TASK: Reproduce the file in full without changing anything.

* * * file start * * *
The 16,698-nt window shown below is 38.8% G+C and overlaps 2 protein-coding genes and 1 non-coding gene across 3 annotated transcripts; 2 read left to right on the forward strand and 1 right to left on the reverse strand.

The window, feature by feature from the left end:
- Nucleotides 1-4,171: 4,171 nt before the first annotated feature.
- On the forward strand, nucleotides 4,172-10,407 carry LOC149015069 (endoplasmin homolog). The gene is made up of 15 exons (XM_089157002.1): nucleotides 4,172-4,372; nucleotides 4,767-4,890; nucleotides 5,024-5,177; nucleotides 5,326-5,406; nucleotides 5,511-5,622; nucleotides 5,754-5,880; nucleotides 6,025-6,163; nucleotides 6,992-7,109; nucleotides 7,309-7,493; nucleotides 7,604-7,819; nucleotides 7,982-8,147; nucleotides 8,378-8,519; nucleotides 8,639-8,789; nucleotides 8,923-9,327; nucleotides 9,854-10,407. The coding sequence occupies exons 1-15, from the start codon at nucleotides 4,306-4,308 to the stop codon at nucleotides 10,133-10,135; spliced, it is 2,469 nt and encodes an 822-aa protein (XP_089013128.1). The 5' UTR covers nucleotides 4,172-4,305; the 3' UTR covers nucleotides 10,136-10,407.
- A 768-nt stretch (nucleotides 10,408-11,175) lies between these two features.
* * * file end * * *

The 16,698-nt window shown below is 38.8% G+C and overlaps 2 protein-coding genes and 1 non-coding gene across 3 annotated transcripts; 2 read left to right on the forward strand and 1 right to left on the reverse strand.

The window, feature by feature from the left end:
- Nucleotides 1-4,171: 4,171 nt before the first annotated feature.
- On the forward strand, nucleotides 4,172-10,407 carry LOC149015069 (endoplasmin homolog). The gene is made up of 15 exons (XM_089157002.1): nucleotides 4,172-4,372; nucleotides 4,767-4,890; nucleotides 5,024-5,177; nucleotides 5,326-5,406; nucleotides 5,511-5,622; nucleotides 5,754-5,880; nucleotides 6,025-6,163; nucleotides 6,992-7,109; nucleotides 7,309-7,493; nucleotides 7,604-7,819; nucleotides 7,982-8,147; nucleotides 8,378-8,519; nucleotides 8,639-8,789; nucleotides 8,923-9,327; nucleotides 9,854-10,407. The coding sequence occupies exons 1-15, from the start codon at nucleotides 4,306-4,308 to the stop codon at nucleotides 10,133-10,135; spliced, it is 2,469 nt and encodes an 822-aa protein (XP_089013128.1). The 5' UTR covers nucleotides 4,172-4,305; the 3' UTR covers nucleotides 10,136-10,407.
- A 768-nt stretch (nucleotides 10,408-11,175) lies between these two features.